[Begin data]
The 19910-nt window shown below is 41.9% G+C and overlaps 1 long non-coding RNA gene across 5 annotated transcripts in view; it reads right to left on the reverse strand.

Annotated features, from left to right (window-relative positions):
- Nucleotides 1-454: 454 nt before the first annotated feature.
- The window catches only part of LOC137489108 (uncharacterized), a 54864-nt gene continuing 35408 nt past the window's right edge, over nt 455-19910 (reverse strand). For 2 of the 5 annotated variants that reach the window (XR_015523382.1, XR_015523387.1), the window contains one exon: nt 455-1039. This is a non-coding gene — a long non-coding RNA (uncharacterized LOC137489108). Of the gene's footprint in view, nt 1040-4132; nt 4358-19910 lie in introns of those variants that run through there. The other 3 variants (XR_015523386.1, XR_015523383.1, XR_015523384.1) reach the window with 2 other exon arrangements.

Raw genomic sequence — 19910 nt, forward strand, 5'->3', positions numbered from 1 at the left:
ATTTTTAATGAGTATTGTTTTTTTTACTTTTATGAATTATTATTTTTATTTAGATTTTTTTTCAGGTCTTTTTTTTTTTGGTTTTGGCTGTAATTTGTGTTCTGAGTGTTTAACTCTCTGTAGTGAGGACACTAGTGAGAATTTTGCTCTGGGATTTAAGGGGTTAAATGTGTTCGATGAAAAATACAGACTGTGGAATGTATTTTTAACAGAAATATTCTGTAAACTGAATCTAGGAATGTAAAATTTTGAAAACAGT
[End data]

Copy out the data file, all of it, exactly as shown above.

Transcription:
The 19910-nt window shown below is 41.9% G+C and overlaps 1 long non-coding RNA gene across 5 annotated transcripts in view; it reads right to left on the reverse strand.

Annotated features, from left to right (window-relative positions):
- Nucleotides 1-454: 454 nt before the first annotated feature.
- The window catches only part of LOC137489108 (uncharacterized), a 54864-nt gene continuing 35408 nt past the window's right edge, over nt 455-19910 (reverse strand). For 2 of the 5 annotated variants that reach the window (XR_015523382.1, XR_015523387.1), the window contains one exon: nt 455-1039. This is a non-coding gene — a long non-coding RNA (uncharacterized LOC137489108). Of the gene's footprint in view, nt 1040-4132; nt 4358-19910 lie in introns of those variants that run through there. The other 3 variants (XR_015523386.1, XR_015523383.1, XR_015523384.1) reach the window with 2 other exon arrangements.

Raw genomic sequence — 19910 nt, forward strand, 5'->3', positions numbered from 1 at the left:
ATTTTTAATGAGTATTGTTTTTTTTACTTTTATGAATTATTATTTTTATTTAGATTTTTTTTCAGGTCTTTTTTTTTTTGGTTTTGGCTGTAATTTGTGTTCTGAGTGTTTAACTCTCTGTAGTGAGGACACTAGTGAGAATTTTGCTCTGGGATTTAAGGGGTTAAATGTGTTCGATGAAAAATACAGACTGTGGAATGTATTTTTAACAGAAATATTCTGTAAACTGAATCTAGGAATGTAAAATTTTGAAAACAGT